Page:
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Intelligence is information gathered within or outside the U.S. that involves threats to our nation, its people, property, or interests; development, proliferation, or use of weapons of mass destruction; and any other matter bearing on the U.S. national or homeland security. Intelligence can provide insights not available elsewhere that warn of potential threats and opportunities, assess probable outcomes of proposed policy options, provide leadership profiles on foreign officials, and inform official travelers of counterintelligence and security threats. 

 

The U.S. Intelligence Community is a federation of executive branch agencies and organizations that work separately and together to conduct intelligence activities necessary for the conduct of foreign relations and the protection of the national security of the United States. The IC remains focused on the missions of cyber intelligence, counterterrorism, counterproliferation, counterintelligence, and on the threats posed by state and non-state actors challenging U.S. national security and interests worldwide.

Customers

The National Security Act of 1947, as amended, defines the Intelligence Community's customers as:

 

Types of Intelligence

The intelligence cycle is a process of collecting information and developing it into intelligence for use by IC customers. The steps in the process are direction, collection, processing, exploitation, and dissemination.

 

IC products can either be based on a single type of collection or “all-source,” that is, based upon all available types of collection. IC products also can be produced by one IC element or coordinated with other IC elements, and delivered to IC customers in various formats, including papers, digital media, briefings, maps, graphics, videos, and other distribution methods.

 

There are six basic intelligence sources, or collection disciplines:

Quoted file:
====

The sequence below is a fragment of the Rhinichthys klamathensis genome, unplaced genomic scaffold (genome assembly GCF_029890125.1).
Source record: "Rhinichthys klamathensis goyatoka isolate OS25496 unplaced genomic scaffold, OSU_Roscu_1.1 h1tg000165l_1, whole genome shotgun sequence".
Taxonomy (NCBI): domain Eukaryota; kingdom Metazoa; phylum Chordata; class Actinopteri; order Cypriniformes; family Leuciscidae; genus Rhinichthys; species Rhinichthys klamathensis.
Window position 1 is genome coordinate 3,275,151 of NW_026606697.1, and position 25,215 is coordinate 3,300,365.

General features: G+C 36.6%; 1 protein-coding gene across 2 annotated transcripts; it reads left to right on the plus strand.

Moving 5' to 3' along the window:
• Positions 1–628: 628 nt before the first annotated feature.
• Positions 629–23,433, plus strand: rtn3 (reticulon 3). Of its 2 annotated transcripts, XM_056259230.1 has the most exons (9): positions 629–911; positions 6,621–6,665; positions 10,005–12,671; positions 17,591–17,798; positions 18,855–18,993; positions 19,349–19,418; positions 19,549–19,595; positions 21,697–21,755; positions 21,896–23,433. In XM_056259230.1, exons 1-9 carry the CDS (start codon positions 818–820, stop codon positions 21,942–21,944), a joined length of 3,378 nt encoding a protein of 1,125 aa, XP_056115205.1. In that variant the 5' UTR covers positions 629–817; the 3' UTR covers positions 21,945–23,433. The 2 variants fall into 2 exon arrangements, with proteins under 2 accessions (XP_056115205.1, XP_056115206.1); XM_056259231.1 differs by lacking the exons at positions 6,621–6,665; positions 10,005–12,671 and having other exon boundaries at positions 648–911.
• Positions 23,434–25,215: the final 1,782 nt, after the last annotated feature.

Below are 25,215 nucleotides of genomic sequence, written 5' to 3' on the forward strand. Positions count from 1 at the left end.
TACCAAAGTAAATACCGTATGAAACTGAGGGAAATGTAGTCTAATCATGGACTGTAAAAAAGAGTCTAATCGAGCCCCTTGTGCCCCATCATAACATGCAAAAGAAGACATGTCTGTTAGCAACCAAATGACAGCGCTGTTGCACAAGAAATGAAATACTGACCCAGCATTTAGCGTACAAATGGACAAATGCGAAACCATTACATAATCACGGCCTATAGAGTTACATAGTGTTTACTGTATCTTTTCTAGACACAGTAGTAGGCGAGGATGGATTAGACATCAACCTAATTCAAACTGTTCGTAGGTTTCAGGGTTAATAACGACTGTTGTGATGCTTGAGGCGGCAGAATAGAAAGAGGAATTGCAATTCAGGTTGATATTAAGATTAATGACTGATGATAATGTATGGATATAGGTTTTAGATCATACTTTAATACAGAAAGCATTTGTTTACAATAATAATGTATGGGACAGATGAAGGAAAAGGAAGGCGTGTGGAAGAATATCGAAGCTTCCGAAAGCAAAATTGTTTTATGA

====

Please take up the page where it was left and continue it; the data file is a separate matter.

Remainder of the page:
The National Intelligence Strategy

Read the 2014 National Intelligence StrategyIn support of the National Security Strategy, which sets forth national security priorities, the National Intelligence Strategy (NIS) provides the IC with the mission direction of the Director of National Intelligence (DNI) for the next four to five years. IC activities must be consistent with, and responsive to, national security priorities and must comply with the Constitution, applicable statutes, and Congressional oversight requirements. The NIS should be read along with the National Intelligence Priorities Framework and Unifying Intelligence Strategies to inform and guide mission, as well as planning, programming, and budgeting activities.

 

The NIS describes seven Mission Objectives that broadly describe the priority outputs needed to deliver timely, insightful, objective, and relevant intelligence to our customers. Intelligence includes foreign intelligence and counterintelligence. The Mission Objectives are designed to address the totality of regional and functional issues facing the IC; their prioritization is communicated to the IC through the National Intelligence Priorities Framework:

 

Three Mission Objectives refer to foundational intelligence missions the IC must accomplish, regardless of threat or topic:

 

 

Four Mission Objectives identify the primary topical missions the IC must accomplish: